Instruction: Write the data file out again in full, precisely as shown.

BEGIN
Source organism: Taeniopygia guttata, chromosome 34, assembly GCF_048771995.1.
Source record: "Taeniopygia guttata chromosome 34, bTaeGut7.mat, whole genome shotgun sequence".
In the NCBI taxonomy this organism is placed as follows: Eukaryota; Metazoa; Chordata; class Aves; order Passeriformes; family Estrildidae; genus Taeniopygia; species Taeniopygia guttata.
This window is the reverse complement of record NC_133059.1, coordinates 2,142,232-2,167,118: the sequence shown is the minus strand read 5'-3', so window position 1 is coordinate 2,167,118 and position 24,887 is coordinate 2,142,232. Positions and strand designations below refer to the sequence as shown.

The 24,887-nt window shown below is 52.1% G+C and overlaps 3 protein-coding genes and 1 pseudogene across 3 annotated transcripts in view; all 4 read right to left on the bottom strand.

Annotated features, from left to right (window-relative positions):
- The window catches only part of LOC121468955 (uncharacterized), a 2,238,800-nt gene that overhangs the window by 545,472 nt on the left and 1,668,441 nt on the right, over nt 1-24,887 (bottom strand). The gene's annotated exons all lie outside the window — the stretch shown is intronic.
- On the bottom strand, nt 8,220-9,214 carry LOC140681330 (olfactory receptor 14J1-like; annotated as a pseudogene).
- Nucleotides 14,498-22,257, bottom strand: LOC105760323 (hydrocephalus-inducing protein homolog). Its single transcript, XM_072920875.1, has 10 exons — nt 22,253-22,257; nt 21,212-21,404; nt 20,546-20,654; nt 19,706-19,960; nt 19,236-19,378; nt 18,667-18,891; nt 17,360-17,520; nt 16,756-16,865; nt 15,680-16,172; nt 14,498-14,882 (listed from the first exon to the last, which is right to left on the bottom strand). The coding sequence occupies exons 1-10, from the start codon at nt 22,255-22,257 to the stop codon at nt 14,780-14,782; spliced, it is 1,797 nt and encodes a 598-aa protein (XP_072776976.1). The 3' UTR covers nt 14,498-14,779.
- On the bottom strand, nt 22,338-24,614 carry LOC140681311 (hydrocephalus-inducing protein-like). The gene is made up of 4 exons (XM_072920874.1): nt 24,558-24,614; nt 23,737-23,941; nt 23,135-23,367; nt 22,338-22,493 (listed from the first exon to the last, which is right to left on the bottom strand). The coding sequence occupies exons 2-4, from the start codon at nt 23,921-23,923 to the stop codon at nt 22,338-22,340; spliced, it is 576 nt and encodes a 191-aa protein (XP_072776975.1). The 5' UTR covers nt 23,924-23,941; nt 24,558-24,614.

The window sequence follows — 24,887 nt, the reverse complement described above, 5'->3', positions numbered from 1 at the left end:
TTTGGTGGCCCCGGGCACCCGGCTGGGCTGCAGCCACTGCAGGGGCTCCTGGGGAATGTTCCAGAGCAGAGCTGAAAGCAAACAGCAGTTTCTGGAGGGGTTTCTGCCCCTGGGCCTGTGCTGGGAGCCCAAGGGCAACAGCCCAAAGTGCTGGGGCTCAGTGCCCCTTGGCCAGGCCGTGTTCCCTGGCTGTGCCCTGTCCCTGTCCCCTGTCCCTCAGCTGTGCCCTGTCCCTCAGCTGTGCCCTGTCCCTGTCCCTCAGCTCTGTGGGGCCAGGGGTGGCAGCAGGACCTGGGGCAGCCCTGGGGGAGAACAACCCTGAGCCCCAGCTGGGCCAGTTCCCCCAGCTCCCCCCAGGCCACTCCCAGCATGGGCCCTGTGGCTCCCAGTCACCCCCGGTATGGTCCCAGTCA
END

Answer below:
Source organism: Taeniopygia guttata, chromosome 34, assembly GCF_048771995.1.
Source record: "Taeniopygia guttata chromosome 34, bTaeGut7.mat, whole genome shotgun sequence".
In the NCBI taxonomy this organism is placed as follows: Eukaryota; Metazoa; Chordata; class Aves; order Passeriformes; family Estrildidae; genus Taeniopygia; species Taeniopygia guttata.
This window is the reverse complement of record NC_133059.1, coordinates 2,142,232-2,167,118: the sequence shown is the minus strand read 5'-3', so window position 1 is coordinate 2,167,118 and position 24,887 is coordinate 2,142,232. Positions and strand designations below refer to the sequence as shown.

The 24,887-nt window shown below is 52.1% G+C and overlaps 3 protein-coding genes and 1 pseudogene across 3 annotated transcripts in view; all 4 read right to left on the bottom strand.

Annotated features, from left to right (window-relative positions):
- The window catches only part of LOC121468955 (uncharacterized), a 2,238,800-nt gene that overhangs the window by 545,472 nt on the left and 1,668,441 nt on the right, over nt 1-24,887 (bottom strand). The gene's annotated exons all lie outside the window — the stretch shown is intronic.
- On the bottom strand, nt 8,220-9,214 carry LOC140681330 (olfactory receptor 14J1-like; annotated as a pseudogene).
- Nucleotides 14,498-22,257, bottom strand: LOC105760323 (hydrocephalus-inducing protein homolog). Its single transcript, XM_072920875.1, has 10 exons — nt 22,253-22,257; nt 21,212-21,404; nt 20,546-20,654; nt 19,706-19,960; nt 19,236-19,378; nt 18,667-18,891; nt 17,360-17,520; nt 16,756-16,865; nt 15,680-16,172; nt 14,498-14,882 (listed from the first exon to the last, which is right to left on the bottom strand). The coding sequence occupies exons 1-10, from the start codon at nt 22,255-22,257 to the stop codon at nt 14,780-14,782; spliced, it is 1,797 nt and encodes a 598-aa protein (XP_072776976.1). The 3' UTR covers nt 14,498-14,779.
- On the bottom strand, nt 22,338-24,614 carry LOC140681311 (hydrocephalus-inducing protein-like). The gene is made up of 4 exons (XM_072920874.1): nt 24,558-24,614; nt 23,737-23,941; nt 23,135-23,367; nt 22,338-22,493 (listed from the first exon to the last, which is right to left on the bottom strand). The coding sequence occupies exons 2-4, from the start codon at nt 23,921-23,923 to the stop codon at nt 22,338-22,340; spliced, it is 576 nt and encodes a 191-aa protein (XP_072776975.1). The 5' UTR covers nt 23,924-23,941; nt 24,558-24,614.

The window sequence follows — 24,887 nt, the reverse complement described above, 5'->3', positions numbered from 1 at the left end:
TTTGGTGGCCCCGGGCACCCGGCTGGGCTGCAGCCACTGCAGGGGCTCCTGGGGAATGTTCCAGAGCAGAGCTGAAAGCAAACAGCAGTTTCTGGAGGGGTTTCTGCCCCTGGGCCTGTGCTGGGAGCCCAAGGGCAACAGCCCAAAGTGCTGGGGCTCAGTGCCCCTTGGCCAGGCCGTGTTCCCTGGCTGTGCCCTGTCCCTGTCCCCTGTCCCTCAGCTGTGCCCTGTCCCTCAGCTGTGCCCTGTCCCTGTCCCTCAGCTCTGTGGGGCCAGGGGTGGCAGCAGGACCTGGGGCAGCCCTGGGGGAGAACAACCCTGAGCCCCAGCTGGGCCAGTTCCCCCAGCTCCCCCCAGGCCACTCCCAGCATGGGCCCTGTGGCTCCCAGTCACCCCCGGTATGGTCCCAGTCA